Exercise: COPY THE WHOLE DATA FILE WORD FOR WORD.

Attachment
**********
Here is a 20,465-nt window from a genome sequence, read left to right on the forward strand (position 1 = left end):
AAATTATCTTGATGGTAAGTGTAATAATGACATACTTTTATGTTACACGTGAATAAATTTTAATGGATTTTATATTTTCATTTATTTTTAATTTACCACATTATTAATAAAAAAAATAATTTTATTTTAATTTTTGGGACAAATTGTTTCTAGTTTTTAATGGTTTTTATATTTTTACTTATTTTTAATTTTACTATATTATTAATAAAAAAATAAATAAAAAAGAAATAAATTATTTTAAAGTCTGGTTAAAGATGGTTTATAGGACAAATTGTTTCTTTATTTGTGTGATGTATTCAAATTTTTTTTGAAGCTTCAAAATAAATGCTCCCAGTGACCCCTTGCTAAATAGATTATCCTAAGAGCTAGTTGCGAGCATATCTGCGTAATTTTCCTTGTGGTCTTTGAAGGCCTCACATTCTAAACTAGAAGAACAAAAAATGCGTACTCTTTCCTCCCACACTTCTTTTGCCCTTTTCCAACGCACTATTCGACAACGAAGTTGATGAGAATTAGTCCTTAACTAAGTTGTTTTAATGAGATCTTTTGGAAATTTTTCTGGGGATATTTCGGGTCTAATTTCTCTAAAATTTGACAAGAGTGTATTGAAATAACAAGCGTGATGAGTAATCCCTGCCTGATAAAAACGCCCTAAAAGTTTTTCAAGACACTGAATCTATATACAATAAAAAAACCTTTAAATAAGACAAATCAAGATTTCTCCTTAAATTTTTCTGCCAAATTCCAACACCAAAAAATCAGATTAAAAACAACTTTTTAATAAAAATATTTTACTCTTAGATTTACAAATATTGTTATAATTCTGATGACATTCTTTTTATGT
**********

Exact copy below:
Here is a 20,465-nt window from a genome sequence, read left to right on the forward strand (position 1 = left end):
AAATTATCTTGATGGTAAGTGTAATAATGACATACTTTTATGTTACACGTGAATAAATTTTAATGGATTTTATATTTTCATTTATTTTTAATTTACCACATTATTAATAAAAAAAATAATTTTATTTTAATTTTTGGGACAAATTGTTTCTAGTTTTTAATGGTTTTTATATTTTTACTTATTTTTAATTTTACTATATTATTAATAAAAAAATAAATAAAAAAGAAATAAATTATTTTAAAGTCTGGTTAAAGATGGTTTATAGGACAAATTGTTTCTTTATTTGTGTGATGTATTCAAATTTTTTTTGAAGCTTCAAAATAAATGCTCCCAGTGACCCCTTGCTAAATAGATTATCCTAAGAGCTAGTTGCGAGCATATCTGCGTAATTTTCCTTGTGGTCTTTGAAGGCCTCACATTCTAAACTAGAAGAACAAAAAATGCGTACTCTTTCCTCCCACACTTCTTTTGCCCTTTTCCAACGCACTATTCGACAACGAAGTTGATGAGAATTAGTCCTTAACTAAGTTGTTTTAATGAGATCTTTTGGAAATTTTTCTGGGGATATTTCGGGTCTAATTTCTCTAAAATTTGACAAGAGTGTATTGAAATAACAAGCGTGATGAGTAATCCCTGCCTGATAAAAACGCCCTAAAAGTTTTTCAAGACACTGAATCTATATACAATAAAAAAACCTTTAAATAAGACAAATCAAGATTTCTCCTTAAATTTTTCTGCCAAATTCCAACACCAAAAAATCAGATTAAAAACAACTTTTTAATAAAAATATTTTACTCTTAGATTTACAAATATTGTTATAATTCTGATGACATTCTTTTTATGT